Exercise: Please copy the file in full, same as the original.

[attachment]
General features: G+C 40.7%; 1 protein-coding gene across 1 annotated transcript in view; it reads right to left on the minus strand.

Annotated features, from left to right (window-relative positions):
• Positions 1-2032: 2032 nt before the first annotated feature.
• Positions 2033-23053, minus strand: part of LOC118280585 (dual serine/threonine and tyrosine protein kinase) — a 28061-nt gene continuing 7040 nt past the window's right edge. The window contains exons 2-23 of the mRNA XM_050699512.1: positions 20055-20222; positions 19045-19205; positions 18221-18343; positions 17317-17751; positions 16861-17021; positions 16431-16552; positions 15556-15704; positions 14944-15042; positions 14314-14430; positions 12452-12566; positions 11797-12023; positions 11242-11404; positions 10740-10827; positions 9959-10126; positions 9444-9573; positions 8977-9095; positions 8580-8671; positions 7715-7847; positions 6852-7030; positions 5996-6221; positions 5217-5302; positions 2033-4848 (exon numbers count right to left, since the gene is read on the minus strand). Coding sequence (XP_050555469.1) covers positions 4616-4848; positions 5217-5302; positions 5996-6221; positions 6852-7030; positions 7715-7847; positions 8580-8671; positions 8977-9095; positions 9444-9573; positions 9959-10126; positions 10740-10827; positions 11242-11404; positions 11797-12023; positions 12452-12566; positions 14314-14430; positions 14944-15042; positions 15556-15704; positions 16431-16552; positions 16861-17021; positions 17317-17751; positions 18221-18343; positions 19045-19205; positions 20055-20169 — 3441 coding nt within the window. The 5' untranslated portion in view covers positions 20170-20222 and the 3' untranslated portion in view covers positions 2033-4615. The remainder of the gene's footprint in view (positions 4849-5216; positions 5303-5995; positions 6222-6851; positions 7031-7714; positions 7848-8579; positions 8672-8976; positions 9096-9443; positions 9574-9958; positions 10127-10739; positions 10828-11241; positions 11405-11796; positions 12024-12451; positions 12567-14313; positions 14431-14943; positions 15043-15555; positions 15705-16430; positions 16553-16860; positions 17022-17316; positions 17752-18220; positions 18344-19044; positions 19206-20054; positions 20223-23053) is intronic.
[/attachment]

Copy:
General features: G+C 40.7%; 1 protein-coding gene across 1 annotated transcript in view; it reads right to left on the minus strand.

Annotated features, from left to right (window-relative positions):
• Positions 1-2032: 2032 nt before the first annotated feature.
• Positions 2033-23053, minus strand: part of LOC118280585 (dual serine/threonine and tyrosine protein kinase) — a 28061-nt gene continuing 7040 nt past the window's right edge. The window contains exons 2-23 of the mRNA XM_050699512.1: positions 20055-20222; positions 19045-19205; positions 18221-18343; positions 17317-17751; positions 16861-17021; positions 16431-16552; positions 15556-15704; positions 14944-15042; positions 14314-14430; positions 12452-12566; positions 11797-12023; positions 11242-11404; positions 10740-10827; positions 9959-10126; positions 9444-9573; positions 8977-9095; positions 8580-8671; positions 7715-7847; positions 6852-7030; positions 5996-6221; positions 5217-5302; positions 2033-4848 (exon numbers count right to left, since the gene is read on the minus strand). Coding sequence (XP_050555469.1) covers positions 4616-4848; positions 5217-5302; positions 5996-6221; positions 6852-7030; positions 7715-7847; positions 8580-8671; positions 8977-9095; positions 9444-9573; positions 9959-10126; positions 10740-10827; positions 11242-11404; positions 11797-12023; positions 12452-12566; positions 14314-14430; positions 14944-15042; positions 15556-15704; positions 16431-16552; positions 16861-17021; positions 17317-17751; positions 18221-18343; positions 19045-19205; positions 20055-20169 — 3441 coding nt within the window. The 5' untranslated portion in view covers positions 20170-20222 and the 3' untranslated portion in view covers positions 2033-4615. The remainder of the gene's footprint in view (positions 4849-5216; positions 5303-5995; positions 6222-6851; positions 7031-7714; positions 7848-8579; positions 8672-8976; positions 9096-9443; positions 9574-9958; positions 10127-10739; positions 10828-11241; positions 11405-11796; positions 12024-12451; positions 12567-14313; positions 14431-14943; positions 15043-15555; positions 15705-16430; positions 16553-16860; positions 17022-17316; positions 17752-18220; positions 18344-19044; positions 19206-20054; positions 20223-23053) is intronic.